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Brackley is a town in south Northamptonshire, England. It is about 19 miles (31 km) from Oxford and 22 miles (35 km) miles form Northampton. Historically a market town based on the wool and lace trade, it was built on the intersecting trade routes between London, Birmingham and the English Midlands and between Cambridge and Oxford.

Brackley, originally also known as Brachelai or Brackele, was held in 1086 by Earl Alberic. After this it passed to the Earl of Leicester, and to the families of De Quincy and Roland.

In the 11th and 12th centuries Brackley was in the Hundred of Odboldistow and in the Manor of Halse. Richard I (The Lionheart) named five official sites for jousting tournamentsso that such events could not be used as local wars, and Brackley was one of these. The tournament site is believed to be to the south of the castle where the A422 now passes.

Henry III attacked and destroyed the castle in 1173. The site was later granted to the Hospital of SS. James and John (see below).

The town was the site of a important meeting between the barons and representatives of the King in 1215, the year of Magna Carta. Magna Carta required King John to proclaim rights, respect laws and accept that the King’s wishes were subject to law. It explicitly protected certain rights of the King’s subjects, whether free or a prisoner — most notably allowing appeal against unlawful imprisonment. King John and the barons were to have signed Magna Carta at Brackley Castle, but they eventually did so at Runnymede.

Market day was on Sundays until 1218, when it was changed to Wednesdays.It is now on Friday mornings.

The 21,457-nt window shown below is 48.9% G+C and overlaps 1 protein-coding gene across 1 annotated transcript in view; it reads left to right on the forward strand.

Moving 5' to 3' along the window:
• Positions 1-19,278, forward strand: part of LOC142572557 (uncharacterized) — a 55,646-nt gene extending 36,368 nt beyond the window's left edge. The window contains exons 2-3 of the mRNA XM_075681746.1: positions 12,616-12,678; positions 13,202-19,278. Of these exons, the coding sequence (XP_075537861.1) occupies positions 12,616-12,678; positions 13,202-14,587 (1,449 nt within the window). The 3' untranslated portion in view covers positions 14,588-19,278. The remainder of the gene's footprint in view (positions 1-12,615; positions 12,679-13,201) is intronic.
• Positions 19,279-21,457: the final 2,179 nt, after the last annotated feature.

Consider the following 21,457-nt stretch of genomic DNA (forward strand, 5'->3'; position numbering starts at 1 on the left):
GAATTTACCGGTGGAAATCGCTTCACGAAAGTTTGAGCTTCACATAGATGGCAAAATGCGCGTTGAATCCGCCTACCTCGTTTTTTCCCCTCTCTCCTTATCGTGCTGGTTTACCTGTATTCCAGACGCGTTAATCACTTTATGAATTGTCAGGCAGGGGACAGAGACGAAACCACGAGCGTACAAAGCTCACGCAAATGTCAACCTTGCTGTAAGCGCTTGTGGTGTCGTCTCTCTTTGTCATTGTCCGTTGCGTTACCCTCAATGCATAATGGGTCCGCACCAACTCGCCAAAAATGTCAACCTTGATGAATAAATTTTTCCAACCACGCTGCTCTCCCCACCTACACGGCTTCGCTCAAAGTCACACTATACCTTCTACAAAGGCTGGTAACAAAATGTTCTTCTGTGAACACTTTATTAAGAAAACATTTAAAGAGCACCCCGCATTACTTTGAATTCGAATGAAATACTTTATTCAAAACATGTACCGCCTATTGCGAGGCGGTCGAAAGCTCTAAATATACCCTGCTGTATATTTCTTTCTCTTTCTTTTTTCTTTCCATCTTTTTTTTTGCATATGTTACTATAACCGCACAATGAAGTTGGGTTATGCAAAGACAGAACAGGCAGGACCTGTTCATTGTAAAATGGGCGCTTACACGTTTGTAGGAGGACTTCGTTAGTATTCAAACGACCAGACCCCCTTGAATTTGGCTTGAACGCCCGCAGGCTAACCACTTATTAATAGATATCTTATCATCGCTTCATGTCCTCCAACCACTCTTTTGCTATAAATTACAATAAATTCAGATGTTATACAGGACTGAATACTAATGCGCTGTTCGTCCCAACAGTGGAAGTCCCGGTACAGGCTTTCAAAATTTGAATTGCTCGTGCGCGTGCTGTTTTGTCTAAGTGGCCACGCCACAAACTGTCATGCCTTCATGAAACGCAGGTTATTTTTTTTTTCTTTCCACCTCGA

In 1597 the town was incorporated by James II. It had a mayor, six aldermen and 26 burgesses.

Over time the Brackley has been known for wool and lace-making.

In 1901 the population of the town was 2,467.

Brackley used the poor house at Culworth until 1834, when Parliament passed the Poor Law Amendment Act and as a result the Brackley Poor Law Union was founded. A workhouse for 250 people was built in 1836, southwest of the town on Banbury Road. It was demolished in the 1930s.

Brackley Castle was built soon after 1086. Its earthwork remains lie between Hinton Road and Tesco. It comprised a motte mound 10 feet (3.0 m) high and approximately 44 yards (40 m) in diameter with an outer bailey to the east. Archaeological excavation has revealed evidence of a ditch defining the perimeter of the bailey. Two fishponds originally lay outside the ditch but have subsequently been infilled – however south of St. James Lake may have formed a part of this. Brackley Castle may have gone out of use in 1147.It was destroyed in 1173.

The oldest part of the Church of England parish church of Saint Peter at the eastern end of the town centre is an 11th century Norman south doorway. Both the four-bay arcade of the south aisle and the west tower with its niches containing seated statues were added in the 13th century. Next the chancel was rebuilt, probably late in the 13th century. The north arcade and the windows in both the north and south aisles were probably added early in the 14th century, about the same time as the Decorated Gothic chapel was added to the chancel.

In about 1150 Robert de Beaumont, 2nd Earl of Leicester founded the Hospital of St. James and St. John. Its master was a priest, assisted by a number of religious brothers. Its duties included providing accommodation and care for poor travellers. In the 15th century there were complaints that successive masters were absentees, holding other livings at the same time as being in charge of the hospital. The hospital was closed in 1423 for maladministration but re-established in 1425. In 1449 a master was appointed who seems to have continued the practice of non-residence while holding parish livings elsewhere. In 1484 the patron, Viscount Lovell granted control of the hospital to William Waynflete, Bishop of Winchester, citing its failure to give hospitality and alms.

Waynflete had founded Magdalen College, Oxford in 1458 and Magdalen College School, Oxford in 1480. He made the former hospital part of their property and by 1548 it was Magdalen College School, Brackley. St James’ chapel became the school chapel, in which use it remains today. It is the oldest building in Great Britain in continuous use by a school.